Your proactive maintenance program will be stored as standard jobs (or equivalent) having set task frequencies and triggers. Those will be associated with systems and / or equipment, and in a few cases with assemblies. Some of those PM routines may require the change out of parts or condition monitoring activities. Each task (which ideally addresses a single failure mode) would ideally have its own work order, but that would generate a lot of work orders (too many in fact). To make your PM program manageable, similar tasks with the same frequency are combined together into “PM routes”. For example, taking of vibration readings and checking of oil levels (both condition monitoring tasks) for an entire part of your plant (comprising multiple equipment and systems) might be combined onto a single PM inspection route work order.
Each of those inspection tasks arose from an RCM analysis on an equipment or a system. Imagine that your PM work order covers 2 types of inspections of 24 pieces of equipment (each having 6 inspection points) from 3 different systems. That’s 288 inspections on one work order that will be linked to a single asset in your hierarchy.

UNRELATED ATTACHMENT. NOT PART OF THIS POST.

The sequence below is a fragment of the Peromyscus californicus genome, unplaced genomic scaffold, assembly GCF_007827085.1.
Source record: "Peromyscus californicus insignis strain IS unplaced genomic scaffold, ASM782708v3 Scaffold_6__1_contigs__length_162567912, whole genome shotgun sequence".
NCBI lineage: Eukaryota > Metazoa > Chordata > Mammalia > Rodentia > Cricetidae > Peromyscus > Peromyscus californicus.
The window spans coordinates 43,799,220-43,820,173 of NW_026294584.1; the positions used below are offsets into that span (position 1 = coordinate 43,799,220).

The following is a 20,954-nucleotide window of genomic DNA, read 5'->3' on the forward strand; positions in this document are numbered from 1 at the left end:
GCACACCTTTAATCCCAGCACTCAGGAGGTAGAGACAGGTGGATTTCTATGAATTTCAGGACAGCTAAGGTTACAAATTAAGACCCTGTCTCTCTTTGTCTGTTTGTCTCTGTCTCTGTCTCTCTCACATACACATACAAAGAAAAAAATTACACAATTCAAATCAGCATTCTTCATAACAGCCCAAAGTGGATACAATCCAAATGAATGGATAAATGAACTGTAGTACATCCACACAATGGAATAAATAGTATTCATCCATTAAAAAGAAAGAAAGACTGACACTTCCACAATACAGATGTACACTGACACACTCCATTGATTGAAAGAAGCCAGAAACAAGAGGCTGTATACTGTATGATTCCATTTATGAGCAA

The vibration readings are intended to deal with incipient failures in bearings or other components that will show up early as elevated vibration levels. The oil level checks are to ensure proper lubrication is available to avoid lubrication related failures. Some vibration and oil checks will address different failure modes on the same component part (a bearing), but that same failure mode could appear in multiple equipment and systems. The work order handles that transaction well, but the RCM analysis is structured differently. In RCM, each of those 288 inspections arises from a separate failure mode on a separate item.
The RCM analysis targets equipment and systems, but ultimately deals with failure modes, not transactions (i.e.: getting work done). Failure modes occur within or on parts, on assemblies, show up as human errors, or in system fluids that don’t even appear on the BOM.
When your RCM analysis is done on multiple systems, you will combine those similar tasks together. The use of spreadsheets to sort tasks and frequencies helps, then you will likely combine those sorted lists across multiple systems to create your standard work orders. For example, all your vibration checks at bi-weekly intervals are likely to be grouped together. Decisions dealing with failure modes are now logically linked to WO transactional documentation.